What’s important–if not alarming–is whether those of us in higher ed, along with churches, governmental and non-governmental institutions can maintain relevance as the social sands shift beneath our feet. As Zogby said, millennials have grown up in a world they can hold in their hands, accessible 24/7 via smart phones and connectivity. The challenge for higher ed and other longstanding, bureaucratic institutions is “running to catch up with empowered individuals.”

Later that day, we heard from Scott Jaschik, a founder and the editor of Inside Higher Ed, and Jennifer Ruark, an editor with The Chronicle of Higher Education, on how to succeed at submitting an opinion piece to their publications. News flash–your piece must express an opinion, not merely extol your university’s virtues. They represent the two most-prestigious national publications devoted strictly to higher ed. And for useful editorials, both suggested a few of the kinds of topics about which anyone in higher ed administration would have an opinion but could–very likely–be reluctant to express in public. Examples: Do gen ed and liberal arts survive at regional universities? Or, how college deepens inequality.

See? Life’s not easy up in The Ivory Tower. Probably because the Tower is under threat on multiple fronts. As Zogby also said, “Today’s elite is tomorrow’s irrelevant.”

I enjoyed meeting Jaschik on a visit to Inside Higher Ed during a 2007 conference, so between a visit there or to The Chronicle that AASCU set up for us as our last activity before leaving town, I opted to stop by The Chronicle.

Liz McMillen, center, editor of The Chronicle of Higher Education.

It was great finally meeting Eric Kelderman, a reporter I’ve worked with a few times, along with reporter Fernanda Zamudio-Suaréz, and editor Liz McMillen, who made time out of what I’m sure is none. They invited the 10 of us from universities across the country to share “what keeps you up at night.” No one had to think too long to come up with a list.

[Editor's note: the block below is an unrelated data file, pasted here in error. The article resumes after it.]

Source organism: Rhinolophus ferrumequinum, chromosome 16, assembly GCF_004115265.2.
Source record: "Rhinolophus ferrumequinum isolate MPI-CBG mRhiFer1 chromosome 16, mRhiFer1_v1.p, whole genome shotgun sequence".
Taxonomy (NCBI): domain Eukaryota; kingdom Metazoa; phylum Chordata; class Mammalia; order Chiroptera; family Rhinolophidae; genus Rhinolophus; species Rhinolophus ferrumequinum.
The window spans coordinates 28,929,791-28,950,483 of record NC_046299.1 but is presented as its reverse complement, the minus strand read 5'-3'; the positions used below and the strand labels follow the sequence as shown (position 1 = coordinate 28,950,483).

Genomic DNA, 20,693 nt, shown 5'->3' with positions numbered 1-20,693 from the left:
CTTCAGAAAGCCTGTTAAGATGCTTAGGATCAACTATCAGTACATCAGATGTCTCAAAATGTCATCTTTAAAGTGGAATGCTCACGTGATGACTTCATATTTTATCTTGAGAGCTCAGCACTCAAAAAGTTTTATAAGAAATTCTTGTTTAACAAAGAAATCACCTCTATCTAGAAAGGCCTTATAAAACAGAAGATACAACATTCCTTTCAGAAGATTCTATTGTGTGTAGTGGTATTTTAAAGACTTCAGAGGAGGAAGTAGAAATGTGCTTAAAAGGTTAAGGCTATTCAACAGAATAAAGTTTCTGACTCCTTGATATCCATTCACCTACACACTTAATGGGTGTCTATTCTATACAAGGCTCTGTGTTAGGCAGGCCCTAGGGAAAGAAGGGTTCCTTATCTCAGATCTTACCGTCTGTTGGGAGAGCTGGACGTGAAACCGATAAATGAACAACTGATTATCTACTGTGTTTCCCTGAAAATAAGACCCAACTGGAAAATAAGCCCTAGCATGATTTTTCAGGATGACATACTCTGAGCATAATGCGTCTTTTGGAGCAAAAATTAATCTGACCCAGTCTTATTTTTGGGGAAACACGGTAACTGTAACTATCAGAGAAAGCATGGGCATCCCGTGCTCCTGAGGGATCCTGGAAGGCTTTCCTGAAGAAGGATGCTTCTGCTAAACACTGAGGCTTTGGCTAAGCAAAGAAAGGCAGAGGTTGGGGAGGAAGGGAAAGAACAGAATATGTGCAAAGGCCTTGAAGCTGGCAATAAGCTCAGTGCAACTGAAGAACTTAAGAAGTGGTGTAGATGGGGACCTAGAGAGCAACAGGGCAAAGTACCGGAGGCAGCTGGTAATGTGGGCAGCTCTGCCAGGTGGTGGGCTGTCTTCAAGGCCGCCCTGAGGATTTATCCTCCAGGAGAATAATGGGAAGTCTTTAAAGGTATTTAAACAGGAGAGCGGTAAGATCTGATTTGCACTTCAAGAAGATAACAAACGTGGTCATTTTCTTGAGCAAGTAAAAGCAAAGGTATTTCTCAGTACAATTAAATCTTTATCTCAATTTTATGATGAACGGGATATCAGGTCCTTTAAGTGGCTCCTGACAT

It also was great walking through an actual, staffed newsroom, and seeing evidence of a process of designing, approving and printing actual pages on paper.

But it wasn’t all work and no play to make Gina a dull girl.

I made the most of a few fleeting moments the afternoon I got to town and in the evenings after our conference adjourned for the day. AASCU hosted the conference in its offices, about three blocks from my hotel, and both are in the heart of Washington. I walk a few miles every day, anyway, and it was great to have all of walkable, “monumental” Washington at my doorstep for three days.

img_88591.jpgAnyone who’s ever spent time there knows it’s impossible not to know you’re in the seat of our national government. Every kind of interest group–including AASCU–has a full-time presence.

Picketers, demonstrators and advocators are everywhere. Which I find kind of invigorating.


In the space of three blocks, I passed AFL-CIO headquarters, the offices of the National Postal Workers Union, encountered a couple of panhandlers, was invited to join Amnesty International, and asked if I could contribute money to help Syrian refugees.

I took long walks from my hotel and back to see the Washington Monument, the Lincoln Memorial, the relatively new World War II Memorial and the old, abiding national treasures that are the Smithsonian museums.

The Washington Post was on my block and the White House was only a half-mile away.

On past visits, I’ve been to the National Gallery of Art and the Smithsonian Museum of American History.

This time, I wanted to see the Hope Diamond. It’s in the Smithsonian Museum of Natural History.

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I also took the first chance I had to see the recently completed portrait of former President Barack Obama–and all of his predecessors, in the Smithsonian’s National Portrait Gallery.

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Quite by accident, I ended up in an extremely posh neighborhood on my way home one evening.

Full of “if you have to ask, you can’t afford it” retail such as Dior, Gucci and Prada–even a Tesla dealership in the heart of the city. I snapped my photos and hoped there wouldn’t somehow be a charge for that.

For my money, Washington’s best treasures are the national kind–the ones behind glass, or a velvet rope, for which the only cost to experience them is your time. I made the most of mine this trip, including time with AASCU member colleagues I look forward to keeping in touch with. It was fun doing both in a city that has so many interesting things to see, there are always more and new ones for next time.